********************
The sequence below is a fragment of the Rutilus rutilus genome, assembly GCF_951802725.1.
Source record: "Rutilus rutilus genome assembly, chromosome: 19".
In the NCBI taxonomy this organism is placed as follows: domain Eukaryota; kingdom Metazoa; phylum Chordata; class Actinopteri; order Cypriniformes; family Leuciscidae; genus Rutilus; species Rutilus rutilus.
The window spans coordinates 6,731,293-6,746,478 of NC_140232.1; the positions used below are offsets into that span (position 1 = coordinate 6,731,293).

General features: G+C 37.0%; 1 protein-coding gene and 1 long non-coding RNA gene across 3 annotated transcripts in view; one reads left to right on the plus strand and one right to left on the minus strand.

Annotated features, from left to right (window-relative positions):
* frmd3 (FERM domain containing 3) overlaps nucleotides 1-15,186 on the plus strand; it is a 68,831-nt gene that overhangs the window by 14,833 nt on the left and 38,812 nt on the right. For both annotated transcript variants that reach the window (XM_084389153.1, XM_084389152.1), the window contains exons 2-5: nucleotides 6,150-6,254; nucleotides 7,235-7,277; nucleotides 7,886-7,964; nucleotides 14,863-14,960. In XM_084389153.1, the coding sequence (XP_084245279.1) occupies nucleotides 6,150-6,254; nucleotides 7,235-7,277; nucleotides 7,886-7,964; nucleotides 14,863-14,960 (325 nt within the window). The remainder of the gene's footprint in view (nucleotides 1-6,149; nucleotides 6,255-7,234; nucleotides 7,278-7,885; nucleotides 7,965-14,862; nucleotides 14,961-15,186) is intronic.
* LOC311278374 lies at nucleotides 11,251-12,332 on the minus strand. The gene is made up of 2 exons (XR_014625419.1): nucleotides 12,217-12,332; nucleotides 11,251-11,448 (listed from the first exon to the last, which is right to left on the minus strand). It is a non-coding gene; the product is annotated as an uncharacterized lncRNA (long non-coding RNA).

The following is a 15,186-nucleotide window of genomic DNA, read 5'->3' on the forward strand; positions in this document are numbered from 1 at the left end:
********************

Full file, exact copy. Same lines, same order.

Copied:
The sequence below is a fragment of the Rutilus rutilus genome, assembly GCF_951802725.1.
Source record: "Rutilus rutilus genome assembly, chromosome: 19".
In the NCBI taxonomy this organism is placed as follows: domain Eukaryota; kingdom Metazoa; phylum Chordata; class Actinopteri; order Cypriniformes; family Leuciscidae; genus Rutilus; species Rutilus rutilus.
The window spans coordinates 6,731,293-6,746,478 of NC_140232.1; the positions used below are offsets into that span (position 1 = coordinate 6,731,293).

General features: G+C 37.0%; 1 protein-coding gene and 1 long non-coding RNA gene across 3 annotated transcripts in view; one reads left to right on the plus strand and one right to left on the minus strand.

Annotated features, from left to right (window-relative positions):
* frmd3 (FERM domain containing 3) overlaps nucleotides 1-15,186 on the plus strand; it is a 68,831-nt gene that overhangs the window by 14,833 nt on the left and 38,812 nt on the right. For both annotated transcript variants that reach the window (XM_084389153.1, XM_084389152.1), the window contains exons 2-5: nucleotides 6,150-6,254; nucleotides 7,235-7,277; nucleotides 7,886-7,964; nucleotides 14,863-14,960. In XM_084389153.1, the coding sequence (XP_084245279.1) occupies nucleotides 6,150-6,254; nucleotides 7,235-7,277; nucleotides 7,886-7,964; nucleotides 14,863-14,960 (325 nt within the window). The remainder of the gene's footprint in view (nucleotides 1-6,149; nucleotides 6,255-7,234; nucleotides 7,278-7,885; nucleotides 7,965-14,862; nucleotides 14,961-15,186) is intronic.
* LOC311278374 lies at nucleotides 11,251-12,332 on the minus strand. The gene is made up of 2 exons (XR_014625419.1): nucleotides 12,217-12,332; nucleotides 11,251-11,448 (listed from the first exon to the last, which is right to left on the minus strand). It is a non-coding gene; the product is annotated as an uncharacterized lncRNA (long non-coding RNA).

The following is a 15,186-nucleotide window of genomic DNA, read 5'->3' on the forward strand; positions in this document are numbered from 1 at the left end: